Purushartha and Hindu Philosophies

Symbols of Hinduism and India

In the article, “Morality and Moral Development: Traditional Hindu Concepts.”, authors C. Srivastava, Dhingra, Bhardwaj, and A. Srivastava address the issue of moral development and a perceived moral decline that could be remedied by adherence to principles advanced in Vedanta, or, core teachings in ancient Hindu philosophical literature.[1]

The authors compare concepts of morality found in Vedantic texts to modern moral development theories to establish equivalency and relevance in the field of Psychology. They claim that morality is a social construct and conclude that the world would benefit by understanding the principles contained within traditional Hindu scriptures.

Srivastava et al. (2013) summarize various theories of human motivation and make a direct comparison between Maslow’s Hierarchy of Needs and the four purusharthas, or human goals, as set forth in several key Vedic texts. The purusharthas are Dharma, Artha, Kama, and Moksha. The authors claim that Moksha, translated by them to mean the identification of one’s self with the consciousness that is the basis of creation, is the only need not considered by Maslow. Presumably, however, they might argue that this is a primary reason to advance the study of Vedanta.

A similar comparison of Maslow to the four purusharthas is made by Rajasakran et al (2014) in the field of Anthropology in consideration of marketing and product design. However, they claim the concept of Moksha is defined as liberation from all earthly desires and that this is the highest goal. They argue that controlling desires is necessary, in part, for environmentally safe product development and suggest that by meditation one can attain Moksha, insofar as the term may mean the control of excessive desires.[2]

Rajasakran, like Srivastava, argues for the necessity and relevance of traditional Hindu philosophical concepts as an answer to modern global ethical dilemmas. Interestingly, however, Hindu spiritual literature spans thousands of years and there are six distinct schools of thought with sometimes contradictory interpretations of the principles. Since it is unclear that either article is committed to any particular school of thought in Hindu philosophy, an analysis of terms used differently in reference to the same scriptures is necessary.

Both articles considered in this essay seem to have similar interpretations of the concepts of the goals/motivations of Artha (wealth), and Kama (pleasure), however, Moksha, defined as the knowledge of the nature of existence and oneness of creation, is a much different goal than simply harnessing one’s desires. It could be argued that the definition of Moksha also significantly changes the import of the other purusharthas. Most importantly, at least for the sake of persuading the world of the value of Vedanta for its merit as a guide in the development of ethical societies, the concept of Dharma is also interpreted differently for both. Srivastava equates the term with ‘morality’ while Rajasakran uses the term ‘social virtue’. Still, others translate the word as ‘duty.’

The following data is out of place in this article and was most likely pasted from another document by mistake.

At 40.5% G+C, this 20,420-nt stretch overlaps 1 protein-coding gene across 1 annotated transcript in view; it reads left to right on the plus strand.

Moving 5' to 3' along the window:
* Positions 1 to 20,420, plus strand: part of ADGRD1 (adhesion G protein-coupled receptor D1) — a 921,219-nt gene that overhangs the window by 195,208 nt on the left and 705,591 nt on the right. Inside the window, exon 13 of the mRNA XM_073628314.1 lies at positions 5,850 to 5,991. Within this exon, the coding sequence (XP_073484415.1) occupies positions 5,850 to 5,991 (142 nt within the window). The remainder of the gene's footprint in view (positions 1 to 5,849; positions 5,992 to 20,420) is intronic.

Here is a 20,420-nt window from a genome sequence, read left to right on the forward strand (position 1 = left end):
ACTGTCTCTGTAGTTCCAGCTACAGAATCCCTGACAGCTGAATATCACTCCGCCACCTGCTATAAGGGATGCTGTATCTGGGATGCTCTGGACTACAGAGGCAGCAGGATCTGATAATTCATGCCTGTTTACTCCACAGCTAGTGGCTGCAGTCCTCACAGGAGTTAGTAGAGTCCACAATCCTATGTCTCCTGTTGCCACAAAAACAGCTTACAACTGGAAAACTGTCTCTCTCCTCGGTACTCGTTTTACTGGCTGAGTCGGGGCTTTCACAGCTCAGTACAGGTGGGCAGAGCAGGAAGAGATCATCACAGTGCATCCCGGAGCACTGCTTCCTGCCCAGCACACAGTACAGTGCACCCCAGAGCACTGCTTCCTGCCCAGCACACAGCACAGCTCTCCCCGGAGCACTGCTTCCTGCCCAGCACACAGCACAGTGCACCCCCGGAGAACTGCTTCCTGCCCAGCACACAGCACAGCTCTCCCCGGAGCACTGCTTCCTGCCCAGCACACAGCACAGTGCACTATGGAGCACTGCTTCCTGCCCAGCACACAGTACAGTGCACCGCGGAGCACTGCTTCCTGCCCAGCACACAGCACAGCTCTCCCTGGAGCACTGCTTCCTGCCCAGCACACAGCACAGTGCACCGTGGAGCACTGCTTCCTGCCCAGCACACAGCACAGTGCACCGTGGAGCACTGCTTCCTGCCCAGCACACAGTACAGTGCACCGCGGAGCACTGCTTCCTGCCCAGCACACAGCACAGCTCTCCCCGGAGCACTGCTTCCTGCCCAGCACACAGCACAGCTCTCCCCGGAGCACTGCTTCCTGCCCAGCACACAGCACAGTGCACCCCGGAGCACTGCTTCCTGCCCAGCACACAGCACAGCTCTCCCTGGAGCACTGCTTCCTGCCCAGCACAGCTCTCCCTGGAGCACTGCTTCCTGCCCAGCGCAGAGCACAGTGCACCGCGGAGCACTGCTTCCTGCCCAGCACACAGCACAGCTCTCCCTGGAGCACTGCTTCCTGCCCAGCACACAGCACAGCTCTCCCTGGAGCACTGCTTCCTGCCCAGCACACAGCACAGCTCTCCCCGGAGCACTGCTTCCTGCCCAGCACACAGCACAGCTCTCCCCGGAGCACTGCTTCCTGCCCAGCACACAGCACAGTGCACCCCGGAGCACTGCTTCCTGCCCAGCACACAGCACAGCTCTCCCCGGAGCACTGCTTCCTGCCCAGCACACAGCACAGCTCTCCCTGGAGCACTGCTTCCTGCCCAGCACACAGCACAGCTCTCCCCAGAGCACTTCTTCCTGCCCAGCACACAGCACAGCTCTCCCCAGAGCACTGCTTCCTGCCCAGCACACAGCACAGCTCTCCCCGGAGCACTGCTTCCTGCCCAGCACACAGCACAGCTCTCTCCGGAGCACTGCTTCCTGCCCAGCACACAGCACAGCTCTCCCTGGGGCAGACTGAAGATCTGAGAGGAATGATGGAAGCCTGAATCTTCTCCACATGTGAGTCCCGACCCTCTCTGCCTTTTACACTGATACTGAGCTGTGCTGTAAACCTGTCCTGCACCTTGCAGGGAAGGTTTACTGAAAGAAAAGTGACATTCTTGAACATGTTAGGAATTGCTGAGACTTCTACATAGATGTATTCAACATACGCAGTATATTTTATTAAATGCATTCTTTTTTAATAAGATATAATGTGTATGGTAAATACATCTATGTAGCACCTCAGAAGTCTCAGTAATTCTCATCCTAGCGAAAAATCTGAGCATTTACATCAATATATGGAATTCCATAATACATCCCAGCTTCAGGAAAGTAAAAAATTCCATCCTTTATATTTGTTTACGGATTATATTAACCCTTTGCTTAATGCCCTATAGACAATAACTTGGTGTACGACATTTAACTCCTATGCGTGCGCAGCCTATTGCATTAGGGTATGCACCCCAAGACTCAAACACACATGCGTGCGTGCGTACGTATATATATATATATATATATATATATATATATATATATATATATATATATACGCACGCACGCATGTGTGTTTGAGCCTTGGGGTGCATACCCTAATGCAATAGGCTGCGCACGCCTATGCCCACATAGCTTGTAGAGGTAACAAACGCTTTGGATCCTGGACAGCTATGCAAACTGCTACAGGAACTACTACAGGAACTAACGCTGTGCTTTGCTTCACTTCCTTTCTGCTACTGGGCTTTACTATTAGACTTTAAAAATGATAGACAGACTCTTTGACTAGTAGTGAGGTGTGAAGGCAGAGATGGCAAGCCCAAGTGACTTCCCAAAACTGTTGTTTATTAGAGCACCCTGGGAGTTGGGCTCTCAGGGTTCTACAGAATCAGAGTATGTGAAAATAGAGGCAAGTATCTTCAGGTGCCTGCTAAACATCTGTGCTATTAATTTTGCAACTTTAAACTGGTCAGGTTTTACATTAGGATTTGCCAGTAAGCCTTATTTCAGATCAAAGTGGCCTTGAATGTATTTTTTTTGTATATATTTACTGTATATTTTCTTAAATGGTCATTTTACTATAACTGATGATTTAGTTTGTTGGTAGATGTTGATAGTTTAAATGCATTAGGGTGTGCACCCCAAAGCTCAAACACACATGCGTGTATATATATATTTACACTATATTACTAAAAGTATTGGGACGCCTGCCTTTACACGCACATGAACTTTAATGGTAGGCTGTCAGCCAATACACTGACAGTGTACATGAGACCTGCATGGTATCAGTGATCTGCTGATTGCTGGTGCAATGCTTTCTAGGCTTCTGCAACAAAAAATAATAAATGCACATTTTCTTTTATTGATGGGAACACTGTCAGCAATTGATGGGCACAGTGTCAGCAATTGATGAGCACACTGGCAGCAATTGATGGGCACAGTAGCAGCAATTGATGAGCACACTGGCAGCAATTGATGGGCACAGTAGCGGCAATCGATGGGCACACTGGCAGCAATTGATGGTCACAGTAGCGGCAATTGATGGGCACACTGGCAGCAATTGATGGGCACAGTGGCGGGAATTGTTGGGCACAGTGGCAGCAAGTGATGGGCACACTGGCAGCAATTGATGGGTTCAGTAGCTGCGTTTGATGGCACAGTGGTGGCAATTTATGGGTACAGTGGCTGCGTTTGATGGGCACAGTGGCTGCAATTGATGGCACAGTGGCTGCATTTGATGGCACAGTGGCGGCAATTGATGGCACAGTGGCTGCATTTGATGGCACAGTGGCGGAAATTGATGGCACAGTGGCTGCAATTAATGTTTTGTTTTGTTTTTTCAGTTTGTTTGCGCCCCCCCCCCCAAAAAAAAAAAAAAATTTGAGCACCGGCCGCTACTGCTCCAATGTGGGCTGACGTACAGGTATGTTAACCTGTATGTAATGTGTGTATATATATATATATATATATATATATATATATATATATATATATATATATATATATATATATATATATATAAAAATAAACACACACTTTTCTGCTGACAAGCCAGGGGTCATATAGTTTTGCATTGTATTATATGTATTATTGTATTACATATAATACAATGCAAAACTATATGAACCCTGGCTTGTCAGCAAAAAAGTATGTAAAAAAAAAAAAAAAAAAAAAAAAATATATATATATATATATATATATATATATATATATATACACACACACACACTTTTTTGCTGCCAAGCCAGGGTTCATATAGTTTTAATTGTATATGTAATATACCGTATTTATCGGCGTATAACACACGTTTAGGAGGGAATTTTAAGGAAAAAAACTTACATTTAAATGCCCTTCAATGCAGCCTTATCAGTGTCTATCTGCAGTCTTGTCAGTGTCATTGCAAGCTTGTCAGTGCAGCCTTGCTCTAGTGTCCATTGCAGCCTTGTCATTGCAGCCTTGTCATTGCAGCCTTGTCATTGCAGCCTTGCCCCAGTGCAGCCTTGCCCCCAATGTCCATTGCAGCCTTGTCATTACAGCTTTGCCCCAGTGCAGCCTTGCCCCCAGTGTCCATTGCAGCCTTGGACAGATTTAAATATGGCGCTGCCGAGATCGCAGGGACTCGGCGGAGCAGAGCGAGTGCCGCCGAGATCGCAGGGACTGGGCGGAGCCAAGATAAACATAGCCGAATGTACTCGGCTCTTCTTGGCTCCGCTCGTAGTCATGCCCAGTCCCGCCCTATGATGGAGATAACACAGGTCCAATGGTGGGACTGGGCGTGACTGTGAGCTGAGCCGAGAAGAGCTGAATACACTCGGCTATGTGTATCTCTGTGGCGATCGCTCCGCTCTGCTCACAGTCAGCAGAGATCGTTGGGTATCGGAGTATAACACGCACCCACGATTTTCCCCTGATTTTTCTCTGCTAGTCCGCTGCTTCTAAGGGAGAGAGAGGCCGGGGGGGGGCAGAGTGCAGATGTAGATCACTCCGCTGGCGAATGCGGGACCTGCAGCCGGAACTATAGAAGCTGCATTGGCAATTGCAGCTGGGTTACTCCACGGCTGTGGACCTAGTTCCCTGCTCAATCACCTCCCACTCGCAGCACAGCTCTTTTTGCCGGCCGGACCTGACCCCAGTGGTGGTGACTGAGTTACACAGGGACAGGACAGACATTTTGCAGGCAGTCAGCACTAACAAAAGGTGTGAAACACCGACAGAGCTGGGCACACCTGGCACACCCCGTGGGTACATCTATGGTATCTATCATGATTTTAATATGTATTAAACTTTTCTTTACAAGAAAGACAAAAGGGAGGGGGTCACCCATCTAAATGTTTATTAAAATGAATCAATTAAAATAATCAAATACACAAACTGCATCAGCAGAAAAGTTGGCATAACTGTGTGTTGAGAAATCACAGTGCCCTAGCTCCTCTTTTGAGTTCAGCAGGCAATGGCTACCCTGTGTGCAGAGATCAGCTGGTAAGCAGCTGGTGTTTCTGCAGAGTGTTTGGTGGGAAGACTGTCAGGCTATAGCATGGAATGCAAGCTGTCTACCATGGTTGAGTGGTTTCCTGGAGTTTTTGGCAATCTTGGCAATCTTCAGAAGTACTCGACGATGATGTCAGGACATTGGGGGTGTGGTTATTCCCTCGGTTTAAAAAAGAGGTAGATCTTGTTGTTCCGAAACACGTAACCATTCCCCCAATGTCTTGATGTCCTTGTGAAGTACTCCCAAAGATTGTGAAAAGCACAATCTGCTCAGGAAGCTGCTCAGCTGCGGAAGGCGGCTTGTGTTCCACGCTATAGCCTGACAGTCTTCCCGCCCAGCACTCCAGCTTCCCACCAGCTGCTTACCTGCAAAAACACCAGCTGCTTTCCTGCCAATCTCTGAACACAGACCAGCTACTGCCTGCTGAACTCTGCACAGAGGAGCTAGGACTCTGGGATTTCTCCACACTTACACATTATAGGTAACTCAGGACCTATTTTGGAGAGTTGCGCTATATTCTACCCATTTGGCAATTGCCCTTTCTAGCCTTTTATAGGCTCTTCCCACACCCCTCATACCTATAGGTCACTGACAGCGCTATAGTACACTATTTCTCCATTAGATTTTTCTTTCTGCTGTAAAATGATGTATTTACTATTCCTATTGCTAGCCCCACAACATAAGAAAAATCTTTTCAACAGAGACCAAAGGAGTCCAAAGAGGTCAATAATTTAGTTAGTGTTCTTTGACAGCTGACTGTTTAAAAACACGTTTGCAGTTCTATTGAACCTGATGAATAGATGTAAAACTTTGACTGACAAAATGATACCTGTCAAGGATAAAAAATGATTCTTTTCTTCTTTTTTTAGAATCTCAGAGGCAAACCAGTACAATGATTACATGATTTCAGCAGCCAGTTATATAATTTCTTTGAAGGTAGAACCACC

Finally, Srivastava also considers the term Dharma as it appears in the Bhagavad Gita and offers an interpretation of Arjuna’s moral dilemma which I will analyze in a separate post. It is enough for this essay to show that there are fundamental differences of opinion among proponents of Hindu philosophies and that applications of these concepts to particular ethical issues can be problematic especially without also advancing a particular school of Hindu philosophy with regard to the nature of reality.

Although I agree that Vedanta has merit worthy of our time and attention especially with regard to ethical matters, being overly simplistic in comparisons between Hindu philosophy with modern theories of moral development is problematic and unlikely to be persuasive.

References:

  1. Srivastava, Chhitij, et al. “Morality and Moral Development: Traditional Hindu Concepts.” Indian Journal of Psychiatry, Medknow Publications & Media Pvt Ltd, Jan. 2013, www.ncbi.nlm.nih.gov/pmc/articles/PMC3705697/.
  2. Rajasakran, Thanaseelen, et al. “Purushartha: Maslow’s Need Hierarchy Revisited.” KRE Kamla – Raj Enterprises, KRE Publishers, 2014, http://krepublishers.com/02-Journals/T-Anth/Anth-18-0-000-14-Web/Anth-18-1-000-14-Abst-PDF/T-ANTH-18-1-199-14-975-Rajasakran-T/T-ANTH-18-1-199-14-975-Rajasakran-T-Tx[20].pdf .

Bibliography:

Maslow, A.H. “Classics in the History of Psychology — A. H. Maslow (1943) A Theory of Human Motivation.” Classics in the History of Psychology, Christopher D. Green, York University, Toronto, Ontario, Aug. 2000, psychclassics.yorku.ca/Maslow/motivation.htm.

Monier-Williams Sanskrit-English Dictionary, 1899, Institute of Indology and Tamil Studies, Cologne University, http://www.sanskrit-lexicon.uni-koeln.de/scans/MWScan/2020/web/webtc2/index.php.

Rajasakran, Thanaseelen, et al. “Purushartha: Maslow’s Need Hierarchy Revisited.” KRE Kamla – Raj Enterprises, KRE Publishers, 2014, http://krepublishers.com/02-Journals/T-Anth/Anth-18-0-000-14-Web/Anth-18-1-000-14-Abst-PDF/T-ANTH-18-1-199-14-975-Rajasakran-T/T-ANTH-18-1-199-14-975-Rajasakran-T-Tx[20].pdf .

Ranganathan, Shyam. “Hindu Philosophy.” Internet Encyclopedia of Philosophy, http://www.iep.utm.edu/hindu-ph/.

“श्रीमद्भगवद्गीता – ShrImadbhagavadgItA : Sanskrit Documents Collection.” Sanskrit Documents – Bhagavad Gita, https://Sanskritdocuments.org/, sanskritdocuments.org/doc_giitaa/bhagvadnew.html?lang=sa.

Srivastava, Chhitij, et al. “Morality and Moral Development: Traditional Hindu Concepts.” Indian Journal of Psychiatry, Medknow Publications & Media Pvt Ltd, Jan. 2013, www.ncbi.nlm.nih.gov/pmc/articles/PMC3705697/.

The Bhagavad Gita. Mata Amritanandamayi Mission Trust, 2012.

“Timeline of Hindu Texts.” Wikipedia, Wikimedia Foundation, 4 Mar. 2020, en.wikipedia.org/wiki/Timeline_of_Hindu_texts.